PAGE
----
Darling looked the young man keenly and steadily in the face for a time. But the first expression of suspicion subsided into one of mere inquisitiveness, as he said—

"You have mistaken me. The resistance which I deprecate is to the will of the people. And I hae, nae doot, said, that I never could feel sensible of the right of any party in the church to force their own construction of the minor things of religion on another. But it is just on this principle that I would resist the attempt noo makin to thrust Episcopacy upon us; especially on the ground of uncontrolled right in the ruler to be in himself the conscience and the reason of the governed. But hae ye nae particulars to tell us?"

Stark looked as if he would rather decline the matter, but said—"There is a formation in the west; and the King to give his bastard, Montague, a commission to put it down—and fire and sword and law are in array against the hasty and, I fear, ill-provided junction. But," said he and in a freer tone, "we are to have a meeting to-morrow on the other side of Cockburn Law, and my uncle is to officiate."

He finished with a peculiar look to Alison, who seemed again in a state of bewildered pleasure—a smile seeming as if seeking an entry at the corners of her pretty mouth, and her blue eye resting in a sort of vacant expressiveness on her lover. The doubt which the manner of Stark had thrown over her father’s countenance, vanished; and he, too, smiled at the embarrassed joy of the two young beings before him.

"Well, my bairns, earthly affections are acute sophists; and, when pure, their gratification is surely the best worldly object. I hae even particular reasons for wishing a fulfilment of the promise to unite you, whenever Maister Cockburn was convenient to give you his blessing. But the time demands duties from us under the highest motives; and we maun hae a care that we dinna alloo lower anes to interfere. Are ye sure, William, that ye haena fand a stumblingblock to lukewarmness in the present opportunity?"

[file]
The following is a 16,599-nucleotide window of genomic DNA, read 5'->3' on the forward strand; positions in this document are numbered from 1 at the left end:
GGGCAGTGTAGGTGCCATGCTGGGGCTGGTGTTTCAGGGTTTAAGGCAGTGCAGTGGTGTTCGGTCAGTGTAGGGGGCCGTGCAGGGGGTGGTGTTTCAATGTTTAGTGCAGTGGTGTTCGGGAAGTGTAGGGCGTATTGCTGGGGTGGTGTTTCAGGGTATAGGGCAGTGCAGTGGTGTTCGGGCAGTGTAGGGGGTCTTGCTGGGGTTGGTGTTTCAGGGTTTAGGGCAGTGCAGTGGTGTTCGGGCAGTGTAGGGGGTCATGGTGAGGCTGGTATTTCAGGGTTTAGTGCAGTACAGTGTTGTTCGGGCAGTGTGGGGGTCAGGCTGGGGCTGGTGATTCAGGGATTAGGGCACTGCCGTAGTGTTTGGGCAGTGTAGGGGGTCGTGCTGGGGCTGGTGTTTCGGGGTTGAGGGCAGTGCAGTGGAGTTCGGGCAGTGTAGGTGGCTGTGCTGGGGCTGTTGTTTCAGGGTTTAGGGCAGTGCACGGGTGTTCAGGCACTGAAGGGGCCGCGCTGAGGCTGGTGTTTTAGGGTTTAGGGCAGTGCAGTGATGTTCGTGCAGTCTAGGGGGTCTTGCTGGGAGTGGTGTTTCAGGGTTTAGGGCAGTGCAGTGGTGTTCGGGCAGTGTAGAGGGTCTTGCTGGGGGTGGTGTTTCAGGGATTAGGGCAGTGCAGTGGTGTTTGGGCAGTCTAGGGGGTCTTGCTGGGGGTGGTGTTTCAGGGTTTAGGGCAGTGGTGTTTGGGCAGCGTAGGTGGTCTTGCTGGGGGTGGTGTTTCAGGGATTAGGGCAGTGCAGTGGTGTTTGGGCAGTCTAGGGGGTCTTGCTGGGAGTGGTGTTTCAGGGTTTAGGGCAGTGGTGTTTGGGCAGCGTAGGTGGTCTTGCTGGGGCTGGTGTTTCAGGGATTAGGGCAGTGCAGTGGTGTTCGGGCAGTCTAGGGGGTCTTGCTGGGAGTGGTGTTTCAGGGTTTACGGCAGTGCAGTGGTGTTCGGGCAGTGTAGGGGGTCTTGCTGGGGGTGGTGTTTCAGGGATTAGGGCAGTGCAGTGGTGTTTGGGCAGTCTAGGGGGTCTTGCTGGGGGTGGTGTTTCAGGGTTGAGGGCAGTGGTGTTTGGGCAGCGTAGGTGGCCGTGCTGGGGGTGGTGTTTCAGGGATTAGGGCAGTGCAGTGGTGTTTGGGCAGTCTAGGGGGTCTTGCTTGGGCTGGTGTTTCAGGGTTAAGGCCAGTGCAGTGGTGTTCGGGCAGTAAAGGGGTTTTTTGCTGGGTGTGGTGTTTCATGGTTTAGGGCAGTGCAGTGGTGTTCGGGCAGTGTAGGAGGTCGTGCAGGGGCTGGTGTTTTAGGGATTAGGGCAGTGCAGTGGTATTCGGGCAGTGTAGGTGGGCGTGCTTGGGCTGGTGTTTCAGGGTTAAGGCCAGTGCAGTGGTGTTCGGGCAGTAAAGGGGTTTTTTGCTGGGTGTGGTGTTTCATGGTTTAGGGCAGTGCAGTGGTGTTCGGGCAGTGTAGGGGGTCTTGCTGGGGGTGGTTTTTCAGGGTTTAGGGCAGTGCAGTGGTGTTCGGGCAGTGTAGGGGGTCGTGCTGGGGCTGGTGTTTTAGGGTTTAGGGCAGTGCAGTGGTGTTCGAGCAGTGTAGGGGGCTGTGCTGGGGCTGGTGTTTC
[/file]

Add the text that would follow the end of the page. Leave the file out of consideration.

"I hope not; it has, no doubt, thrown up an occasion for gratifying my oldest and dearest wishes; but if you will consent to the time for giving me Alison, you will not find in that, or anything, a reason for me deserting action in the cause."

"Weel," said George, "yer hearts canna be closer united than they are; and the fearfu’ care o’ Alison for yer safety can hardly be increased, were she yer wife in form. I will consent, also, for another cause. Ye ken the young laird o’ Mandertson hasna just kept his distance frae Alison. Her mother was, ye ken, a Hume, and claimed kindred, and was the foster-sister o’ the auld laird; and Maister George has tauld Alison o’ their mixed bluids—but only in the way of ingratiating, and no for any honourable purpose His passion is strong, for he is a Hume; and, like his race, he is quick-thoughted, prompt, and reckless. But there is at bottom an open feeling, and a generosity which I hope will operate against his worse passions when she is another’s wife."

William’s face flushed as he said—"If not, I can defend her. But has he made proposals to you or Alison?"

"Proposals frae a branch o’ the proud chieftains o’ Berwickshire to a farmer’s bairn! It is but rare that such loves end in that. But, if he had, there are things mair powerful owre the heart o’ a tender lassie than riches or dignities, and muckle maun hae been forgotten or overcome before Alison could hae broken her plighted vow to you; and I wadna, for the braid lands o’ his house, that bairn o’ mine wad hae dune sae. We will get the people warned for the occasion to-morrow; and, afterwards, you and Alison shall hae my blessing on yer union."

George himself went through the village and spread the news of the conventicle; and messengers having been dispatched to the neighbouring steadings, full preparations were made for attending at the appointed place next day. There was in the village a young man called David Ross, a Scotch cousin of Darling’s, who had tried the love of Alison and been unsuccessful. Cool, revengeful, and cunning, he soon ascertained the cause of his defeat; but dissembled, and brooded over the means of thwarting the result of his rival’s hopes. Though Alison, with the quick feeling of a woman, suspected and avoided him, he wormed himself into her father’s confidence, and got from him the whole state of matters regarding Alison’s position, and the promise of the old man to have the marriage celebrated whenever William Stark’s uncle could perform the ceremony. He then made himself a confidant of young Manderston, and promised to forward his designs, which with a fiendish malignity, he took care should not be otherwise than violent and dishonourable—that both the woman who had slighted him, and the man who had been the cause, should equally feel his vengeance—the one in the prostration of his fondest desires, and the other in the agony of desolated honour.

No sooner had the wretch been told of the meeting and the minister, than he suspected the issue as to Alison, and drew the fact from George. He therefore posted off to Manderston with the intelligence.

"Well, Ross," said the young laird, "this must be prevented; for I would rather see that lassie Lady of Manderston than see her the wife of any other man."